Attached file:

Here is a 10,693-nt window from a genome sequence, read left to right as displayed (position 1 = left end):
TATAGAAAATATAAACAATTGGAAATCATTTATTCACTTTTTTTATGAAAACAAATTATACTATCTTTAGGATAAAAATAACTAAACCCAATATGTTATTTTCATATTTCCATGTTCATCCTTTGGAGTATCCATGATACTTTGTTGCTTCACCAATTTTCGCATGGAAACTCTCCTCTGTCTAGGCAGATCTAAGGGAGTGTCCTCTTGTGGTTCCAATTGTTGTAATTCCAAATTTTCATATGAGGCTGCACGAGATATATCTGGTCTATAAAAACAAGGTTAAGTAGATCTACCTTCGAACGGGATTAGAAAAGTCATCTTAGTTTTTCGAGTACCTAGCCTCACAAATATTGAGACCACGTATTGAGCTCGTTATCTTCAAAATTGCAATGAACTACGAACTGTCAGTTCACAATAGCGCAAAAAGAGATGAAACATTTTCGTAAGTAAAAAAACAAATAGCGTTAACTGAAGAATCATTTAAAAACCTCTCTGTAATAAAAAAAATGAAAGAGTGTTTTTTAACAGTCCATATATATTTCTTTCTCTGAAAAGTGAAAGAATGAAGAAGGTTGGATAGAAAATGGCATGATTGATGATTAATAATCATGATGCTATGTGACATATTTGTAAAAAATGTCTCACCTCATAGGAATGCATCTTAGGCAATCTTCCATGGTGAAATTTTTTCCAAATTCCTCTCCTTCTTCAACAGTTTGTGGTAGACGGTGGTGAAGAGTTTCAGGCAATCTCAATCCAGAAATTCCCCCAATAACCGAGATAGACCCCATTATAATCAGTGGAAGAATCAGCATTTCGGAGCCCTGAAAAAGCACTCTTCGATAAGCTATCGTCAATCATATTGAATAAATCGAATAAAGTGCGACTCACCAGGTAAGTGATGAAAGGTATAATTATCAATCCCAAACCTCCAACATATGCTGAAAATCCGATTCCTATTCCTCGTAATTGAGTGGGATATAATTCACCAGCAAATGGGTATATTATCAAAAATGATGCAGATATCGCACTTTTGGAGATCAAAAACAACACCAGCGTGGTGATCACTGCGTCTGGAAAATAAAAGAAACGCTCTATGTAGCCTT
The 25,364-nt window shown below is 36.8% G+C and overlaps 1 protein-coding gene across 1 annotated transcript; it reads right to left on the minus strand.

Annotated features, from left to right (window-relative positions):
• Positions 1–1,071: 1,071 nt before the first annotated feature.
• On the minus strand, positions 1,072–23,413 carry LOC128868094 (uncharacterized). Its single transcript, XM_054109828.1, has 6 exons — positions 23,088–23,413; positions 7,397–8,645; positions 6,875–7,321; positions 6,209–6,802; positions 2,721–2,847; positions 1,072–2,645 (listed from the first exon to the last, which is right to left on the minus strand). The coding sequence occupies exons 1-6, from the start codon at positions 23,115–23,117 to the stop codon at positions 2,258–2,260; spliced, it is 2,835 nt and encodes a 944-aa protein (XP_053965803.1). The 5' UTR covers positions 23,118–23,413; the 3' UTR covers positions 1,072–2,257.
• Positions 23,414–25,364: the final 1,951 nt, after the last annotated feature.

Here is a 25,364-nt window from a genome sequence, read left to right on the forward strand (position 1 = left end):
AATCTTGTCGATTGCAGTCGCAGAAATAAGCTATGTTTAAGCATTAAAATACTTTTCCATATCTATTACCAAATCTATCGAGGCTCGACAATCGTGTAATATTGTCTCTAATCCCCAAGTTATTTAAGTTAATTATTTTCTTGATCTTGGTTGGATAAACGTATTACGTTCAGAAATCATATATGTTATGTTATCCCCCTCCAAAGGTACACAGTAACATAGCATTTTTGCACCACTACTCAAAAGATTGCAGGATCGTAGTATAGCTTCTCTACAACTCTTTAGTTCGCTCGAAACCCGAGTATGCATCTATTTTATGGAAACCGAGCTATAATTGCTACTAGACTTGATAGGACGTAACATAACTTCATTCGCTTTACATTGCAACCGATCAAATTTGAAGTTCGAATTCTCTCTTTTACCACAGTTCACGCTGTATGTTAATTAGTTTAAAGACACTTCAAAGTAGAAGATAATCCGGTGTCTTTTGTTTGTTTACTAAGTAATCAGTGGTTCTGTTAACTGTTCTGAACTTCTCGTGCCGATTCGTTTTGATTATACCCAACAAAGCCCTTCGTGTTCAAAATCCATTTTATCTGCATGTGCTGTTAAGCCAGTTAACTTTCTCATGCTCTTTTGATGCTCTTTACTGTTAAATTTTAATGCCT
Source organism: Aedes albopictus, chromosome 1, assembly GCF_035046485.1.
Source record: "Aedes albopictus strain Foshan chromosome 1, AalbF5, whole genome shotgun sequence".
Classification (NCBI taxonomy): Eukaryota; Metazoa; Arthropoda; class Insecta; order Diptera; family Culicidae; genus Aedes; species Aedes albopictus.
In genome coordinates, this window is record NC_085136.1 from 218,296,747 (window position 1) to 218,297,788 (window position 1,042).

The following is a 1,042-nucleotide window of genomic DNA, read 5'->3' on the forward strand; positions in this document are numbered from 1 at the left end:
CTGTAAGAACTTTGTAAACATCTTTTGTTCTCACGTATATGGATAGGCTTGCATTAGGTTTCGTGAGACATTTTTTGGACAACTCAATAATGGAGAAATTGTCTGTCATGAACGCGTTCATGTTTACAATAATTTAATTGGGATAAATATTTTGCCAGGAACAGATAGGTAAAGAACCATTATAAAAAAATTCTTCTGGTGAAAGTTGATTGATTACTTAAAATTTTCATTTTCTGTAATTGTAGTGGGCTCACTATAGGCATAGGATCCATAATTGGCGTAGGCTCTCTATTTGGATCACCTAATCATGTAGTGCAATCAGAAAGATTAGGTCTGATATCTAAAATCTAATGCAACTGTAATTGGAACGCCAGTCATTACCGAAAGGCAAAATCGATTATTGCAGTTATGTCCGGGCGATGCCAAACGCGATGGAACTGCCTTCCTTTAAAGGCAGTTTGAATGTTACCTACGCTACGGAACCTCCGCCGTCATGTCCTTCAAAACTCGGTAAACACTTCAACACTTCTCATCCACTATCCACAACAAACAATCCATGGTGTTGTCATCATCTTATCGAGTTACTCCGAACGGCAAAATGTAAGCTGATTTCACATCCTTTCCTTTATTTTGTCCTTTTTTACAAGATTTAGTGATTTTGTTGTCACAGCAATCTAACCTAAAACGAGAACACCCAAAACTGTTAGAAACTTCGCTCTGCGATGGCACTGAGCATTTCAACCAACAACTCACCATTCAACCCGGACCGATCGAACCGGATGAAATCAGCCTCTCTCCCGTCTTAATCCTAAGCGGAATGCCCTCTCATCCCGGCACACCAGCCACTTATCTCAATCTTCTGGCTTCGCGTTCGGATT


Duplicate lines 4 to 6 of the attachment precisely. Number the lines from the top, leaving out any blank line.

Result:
Annotated features, from left to right (window-relative positions):
• Positions 1–1,071: 1,071 nt before the first annotated feature.
• On the minus strand, positions 1,072–23,413 carry LOC128868094 (uncharacterized). Its single transcript, XM_054109828.1, has 6 exons — positions 23,088–23,413; positions 7,397–8,645; positions 6,875–7,321; positions 6,209–6,802; positions 2,721–2,847; positions 1,072–2,645 (listed from the first exon to the last, which is right to left on the minus strand). The coding sequence occupies exons 1-6, from the start codon at positions 23,115–23,117 to the stop codon at positions 2,258–2,260; spliced, it is 2,835 nt and encodes a 944-aa protein (XP_053965803.1). The 5' UTR covers positions 23,118–23,413; the 3' UTR covers positions 1,072–2,257.